Dan shen, a Chinese herb, may cause bleeding in people taking Coumadin.10 11 Dan shen should only be used by people taking Coumadin under close medical supervision. A related plant found in the west, Salvia (sage), is safe for use with Coumadin, however.

Garlic (Allium sativum)

Garlic helps prevent atherosclerosis but may promote bleeding, as it stops platelets from sticking together.12 This makes it hypothetically problematic to combine with Coumadin. Potent standardized extracts might be more likely to cause a problem. Anyone with a history of bleeding problems who is taking Coumadin should only take such extracts on the advice of a knowledgeable health care practitioner.

Ginkgo (Ginkgo biloba)

Ginkgo inhibits platelet adhesion, thereby increasing the tendency toward bleeding.13 Reports of problems of combination with ginkgo and Coumadin are rare but remain a theoretical concern.


1. Harris JE. Interaction of dietary factors with oral anticoagulants: Review and applications. J Am Dietet Assoc 1995;95:580?84 (review).

2. Weibert RT, Le DT, Kayser SR, et al. Correction of excessive anticoagulation with low-dose oral vitamin K1. Ann Intern Med 1997;125:959?62.

3. Spigset O. Reduced effect of warfarin caused by ubidecarenone. Lancet 1994;344:1372?73 (letter).

4. Schrogie JJ. Coagulopathy and fat soluble drugs. JAMA 1975;232:19 (letter).

5. Corrigan J, Marcus FI. Coagulopathy associated with vitamin E ingestion. JAMA 1974;230:1300?1301.

6. Anonymous. Vitamin K, vitamin E and the coumarin drugs. Nutr Rev 1982;40:180?82 (review).

7. Kim JM, White RH. Effect of vitamin E on the anticoagulant response to warfarin. Am J Cardiol 1996;77:545-6.

8. Harris JE. Interaction of dietary factors with oral anticoagulants: Review and applications. J Am Dietet Assoc 1995;95:580?84 (review).

9. Harris JE. Interaction of dietary factors with oral anticoagulants: Review and applications. J Am Dietet Assoc 1995;95:580?4 (review).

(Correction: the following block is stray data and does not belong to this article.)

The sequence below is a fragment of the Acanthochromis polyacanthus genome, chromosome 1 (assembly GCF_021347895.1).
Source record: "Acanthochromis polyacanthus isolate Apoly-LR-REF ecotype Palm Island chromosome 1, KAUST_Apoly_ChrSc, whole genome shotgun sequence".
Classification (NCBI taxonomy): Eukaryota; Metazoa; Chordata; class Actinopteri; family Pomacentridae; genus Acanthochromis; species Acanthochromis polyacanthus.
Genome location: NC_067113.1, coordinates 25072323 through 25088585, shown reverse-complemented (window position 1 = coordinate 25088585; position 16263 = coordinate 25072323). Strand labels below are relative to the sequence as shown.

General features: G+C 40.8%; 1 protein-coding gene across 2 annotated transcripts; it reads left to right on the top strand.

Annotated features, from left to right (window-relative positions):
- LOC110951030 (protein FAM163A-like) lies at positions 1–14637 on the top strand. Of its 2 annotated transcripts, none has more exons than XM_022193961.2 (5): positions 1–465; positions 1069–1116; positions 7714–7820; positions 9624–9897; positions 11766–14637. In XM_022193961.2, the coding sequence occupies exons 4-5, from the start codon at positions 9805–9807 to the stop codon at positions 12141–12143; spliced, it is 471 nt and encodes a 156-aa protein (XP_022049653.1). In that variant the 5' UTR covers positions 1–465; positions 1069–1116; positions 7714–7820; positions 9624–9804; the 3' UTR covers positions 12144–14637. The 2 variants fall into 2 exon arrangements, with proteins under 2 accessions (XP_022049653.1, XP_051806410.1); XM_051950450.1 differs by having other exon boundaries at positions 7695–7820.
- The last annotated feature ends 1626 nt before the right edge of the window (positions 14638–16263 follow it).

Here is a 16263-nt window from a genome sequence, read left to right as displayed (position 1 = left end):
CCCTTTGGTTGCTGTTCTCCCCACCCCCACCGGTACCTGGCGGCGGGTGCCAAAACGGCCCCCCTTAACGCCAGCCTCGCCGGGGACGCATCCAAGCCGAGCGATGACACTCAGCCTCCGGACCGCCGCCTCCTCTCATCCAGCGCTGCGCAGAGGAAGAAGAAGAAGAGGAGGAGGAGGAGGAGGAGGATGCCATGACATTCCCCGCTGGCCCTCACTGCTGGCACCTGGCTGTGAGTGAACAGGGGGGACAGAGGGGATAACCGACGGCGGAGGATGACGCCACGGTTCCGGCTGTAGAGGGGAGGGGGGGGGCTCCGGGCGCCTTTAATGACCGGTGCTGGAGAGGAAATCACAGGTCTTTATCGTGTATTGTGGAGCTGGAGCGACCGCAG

10. Yu CM, Chan JCN, Sanderson JE. Chinese herbs and warfarin potentiation by ?danshen.? J Intern Med 1997;241:337?39.

11. Tam LS, Chan TYK, Leung WK, Critchley JAJH. Warfarin interactions with Chinese traditional medicines: Danshen and methyl salicylate medicated oil. Aust NZ J Med 1995;25:258.

12. Rose KD, Croissant PD, Parliment CF, Levin MB. Spontaneous spinal epidural hematoma with associated platelet dysfunction from excessive garlic ingestion: A case report. Neurosurg 1990;26:880?82.

13. Rosenblatt M, Mindel J. Spontaneous hyphema associated with ingestion of Ginkgo biloba extract. New Engl J Med 1997;336:1108.

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Vitamin E

An isolated case was reported in 1974 of vitamin E (up to 1,200 IU per day) being associated with increased anticoagulation (blood thinning) in a patient treated with warfarin.11 A study of 12 people undergoing warfarin therapy found that additional vitamin E (100 IU or 400 IU per day) did not induce a clinical bleeding state.12 Moreover, a double-blind trial found that supplementation with vitamin E in amounts up to 1,200 IU per day had no effect on warfarin activity.13 It now appears safe for people taking warfarin to supplement vitamin E despite information to the contrary often provided by doctors about this purported interaction. These warnings are based on the isolated case report from 1974.

11. Corrigan J, Marcus FI. Coagulopathy associated with vitamin E ingestion. JAMA 1974;230:1300?1.

12. Corrigan JJ Jr, Ulfers LL. Effect of vitamin E on prothrombin levels in warfarin-induced vitamin K deficiency. Am J Clin Nutr 1981;34:1701?5.

13. Kim JM, White RH. Effect of vitamin E on the anticoagulant response to warfarin. Am J Cardiol 1996;77:545?6.

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Natural VITAMIN E 500iu

Provides superior absorption and effectiveness over synthetic forms.


Vitamin E is a fat-soluble vitamin first identified in the 1920's. Its chemical name, dl-alpha tocopherol was derived from one of the Greek words for birth. Early studies with vitamin E show it is required for fertility and maintaining pregnancy in certain animals. Although there is no support for a role in human fertility, the name tocopherol remains.

Herron Vitamin E is derived from Soybean oil.

Therapeutic effects

1. Antioxidant activity

2. Assisting in the maintenance of peripheral circulation

3. Relief of pre-menstrual syndrome

Free radicals are chemically unstable atoms or molecules, which can be generated by normal metabolism or by lifestyle factors such as excess dietary fats, cigarette smoke, alcohol consumption, pollutants and stress. Antioxidants help to counteract the effects of free radicals and oxidation in the body. Vitamin E is considered to be one of the major antioxidants.

Vitamin E supplementation helps to maintain the health of the capillaries and assist in the improvement of general well being. Vitamin E assists maintenance of cell membranes. It may also assist in the wound healing process and in preventing scar tissue formation in burns and sores.